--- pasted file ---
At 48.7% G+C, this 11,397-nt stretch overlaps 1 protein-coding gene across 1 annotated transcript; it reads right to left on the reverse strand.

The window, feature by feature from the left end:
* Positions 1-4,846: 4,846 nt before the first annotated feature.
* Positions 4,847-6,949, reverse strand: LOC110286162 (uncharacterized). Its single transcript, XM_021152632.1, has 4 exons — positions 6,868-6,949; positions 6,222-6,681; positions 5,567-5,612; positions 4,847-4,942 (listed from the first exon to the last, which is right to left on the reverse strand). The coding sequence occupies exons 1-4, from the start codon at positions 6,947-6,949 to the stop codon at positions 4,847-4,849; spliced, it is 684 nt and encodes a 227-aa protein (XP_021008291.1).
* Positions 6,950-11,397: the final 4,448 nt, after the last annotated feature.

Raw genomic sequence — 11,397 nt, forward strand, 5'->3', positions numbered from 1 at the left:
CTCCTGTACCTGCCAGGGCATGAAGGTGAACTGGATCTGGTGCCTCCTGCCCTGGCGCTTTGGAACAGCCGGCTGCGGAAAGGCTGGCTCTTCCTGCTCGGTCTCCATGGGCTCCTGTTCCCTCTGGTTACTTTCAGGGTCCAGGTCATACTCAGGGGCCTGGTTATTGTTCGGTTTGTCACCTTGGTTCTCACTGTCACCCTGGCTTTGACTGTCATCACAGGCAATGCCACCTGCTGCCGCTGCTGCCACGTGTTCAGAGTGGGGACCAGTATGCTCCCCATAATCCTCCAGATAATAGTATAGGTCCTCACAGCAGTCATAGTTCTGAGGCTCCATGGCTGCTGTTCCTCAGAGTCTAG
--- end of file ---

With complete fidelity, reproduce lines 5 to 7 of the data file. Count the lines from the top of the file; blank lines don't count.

* Positions 6,950-11,397: the final 4,448 nt, after the last annotated feature.

Raw genomic sequence — 11,397 nt, forward strand, 5'->3', positions numbered from 1 at the left:
CTCCTGTACCTGCCAGGGCATGAAGGTGAACTGGATCTGGTGCCTCCTGCCCTGGCGCTTTGGAACAGCCGGCTGCGGAAAGGCTGGCTCTTCCTGCTCGGTCTCCATGGGCTCCTGTTCCCTCTGGTTACTTTCAGGGTCCAGGTCATACTCAGGGGCCTGGTTATTGTTCGGTTTGTCACCTTGGTTCTCACTGTCACCCTGGCTTTGACTGTCATCACAGGCAATGCCACCTGCTGCCGCTGCTGCCACGTGTTCAGAGTGGGGACCAGTATGCTCCCCATAATCCTCCAGATAATAGTATAGGTCCTCACAGCAGTCATAGTTCTGAGGCTCCATGGCTGCTGTTCCTCAGAGTCTAG